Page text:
Take the 2-minute tour ×
Database Administrators Stack Exchange is a question and answer site for database professionals who wish to improve their database skills and learn from others in the community. It's 100% free, no registration required.

I have a people table with basic contact info in. I have a bunch of criteria that can select Id values (fields called pid) from the people table.

  1. I want records that match ((criterion 1 or criterion 2) and criterion 3).

  2. I want the criteria statements to add columns to the results.

  3. I need a standard way to assemble the queries because I'm making a 'search builder'; so I can't optimise every combination. It can be assumed that each criterion will return zero or one row.

EG1: I first tried

SELECT people.*
  FROM people
       LEFT JOIN (criterion1 SELECT) c1 ON people.id=c1.pid
       LEFT JOIN (criterion2 SELECT) c2 ON people.id=c2.pid,
       (criterion3 SELECT) c3
 WHERE people.id=c3.pid
   AND ( c1.pid IS NOT NULL OR c2.pid IS NOT NULL );

This was far too slow - it never actually returned records in the minute I allowed it!

EG2:Next I tried

SELECT people.*
  FROM people,
       (       (criterion1 SELECT) 
         UNION (criterion2 SELECT) ) c12
 WHERE people.id=c12.pid
   AND people.id IN (criterion3 SELECT)

This one returns 2000+ rows in 0.6s, which is acceptable. But you can't add any columns from criterion 3, and can't access columns from c1 and c2 either, really, since one will mask another.

EG3:Out of interest, I moved the c12 into the WHERE clause:

SELECT people.*
  FROM people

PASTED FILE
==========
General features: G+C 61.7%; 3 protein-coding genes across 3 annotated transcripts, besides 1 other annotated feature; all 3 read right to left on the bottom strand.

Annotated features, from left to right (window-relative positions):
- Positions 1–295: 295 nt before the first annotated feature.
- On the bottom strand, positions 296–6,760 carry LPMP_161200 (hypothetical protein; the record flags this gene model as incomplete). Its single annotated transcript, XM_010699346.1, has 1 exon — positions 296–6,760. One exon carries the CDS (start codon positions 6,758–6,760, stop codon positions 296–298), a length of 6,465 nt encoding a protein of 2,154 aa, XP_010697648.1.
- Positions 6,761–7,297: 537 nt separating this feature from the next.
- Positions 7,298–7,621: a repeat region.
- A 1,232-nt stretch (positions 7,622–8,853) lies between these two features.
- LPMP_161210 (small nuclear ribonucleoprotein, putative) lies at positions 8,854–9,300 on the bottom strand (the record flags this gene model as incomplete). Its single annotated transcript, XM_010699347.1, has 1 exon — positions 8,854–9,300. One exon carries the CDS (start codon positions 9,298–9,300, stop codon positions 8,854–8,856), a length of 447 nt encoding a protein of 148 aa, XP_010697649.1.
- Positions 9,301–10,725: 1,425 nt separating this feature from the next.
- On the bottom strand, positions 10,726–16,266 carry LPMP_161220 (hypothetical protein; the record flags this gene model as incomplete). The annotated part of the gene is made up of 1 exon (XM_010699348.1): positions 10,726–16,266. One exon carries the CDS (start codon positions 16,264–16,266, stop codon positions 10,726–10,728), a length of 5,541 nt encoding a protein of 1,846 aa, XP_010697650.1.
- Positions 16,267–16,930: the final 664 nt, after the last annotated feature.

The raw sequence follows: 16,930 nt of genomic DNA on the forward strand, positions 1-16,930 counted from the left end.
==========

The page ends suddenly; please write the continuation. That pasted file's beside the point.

WHERE id IN (criterion3 SELECT)
   AND id IN ( (criterion1 SELECT) 
               UNION (criterion2 SELECT) )

but again, this threw it for well over a minute before I killed the query.

EG4: So I returned to the EG2 code, and did this ugly thing:

SELECT * 
  FROM ( all the EG2 SQL ) src
       LEFT JOIN (criterion1 SELECT) c1 ON src.id=c1.pid
       LEFT JOIN (criterion2 SELECT) c2 ON src.id=c2.pid

So the c1 and c2 queries are added in twice! This returns the (same number of) results, with the extra fields, in 6s. Too slow, really, but at least it runs. And really ugly!

Can anyone give me any pointers to explain any of this? Why is EG3 massively faster than EG1/EG4 when they're all doing the same thing? Why should running the queries twice (EG4) be faster than running them once (EG1)?!

EDIT: Using MySQL 5.1, InnoDB tables.

share|improve this question
    
Can you provide actual code instead of (criterion1 SELECT)? And tables' definitions and indexes? –  ypercube May 31 '12 at 9:56
    
Thank you for your interest. There are about 15 tables and about 30 different combination of query, so no, this is not realistic. The queries won't always be optimised because they need to be flexible and/or I can't afford zillions of indexes on every table. My question is about the theory, really. Perhaps it's unanswerable. –  artfulrobot May 31 '12 at 10:32
    
No, it's still a good question in my opinion. –  ypercube May 31 '12 at 10:36
    
There's always the vote-up button for questions you think are useful...! Might attract some others to answer it. :-) –  artfulrobot May 31 '12 at 10:57
    
Do you use MyISAM or InnoDB engine? –  ypercube May 31 '12 at 11:16

1 Answer 1

up vote 1 down vote accepted
  • Why there are massive differences in performance between the queries?
    (assuming that you have at least defined indexes for the columns used in the subquery criteria and in the joining conditions)

Basically because MySQL optimizer is not smart enough to figure out that all these queries are equivalent. So, it probably produces different execution plans for the different queries. If you do not have properly defined FOREIGN KEY constraints, the optimizer may be actually right, there is no guarantee that the queries return identical results.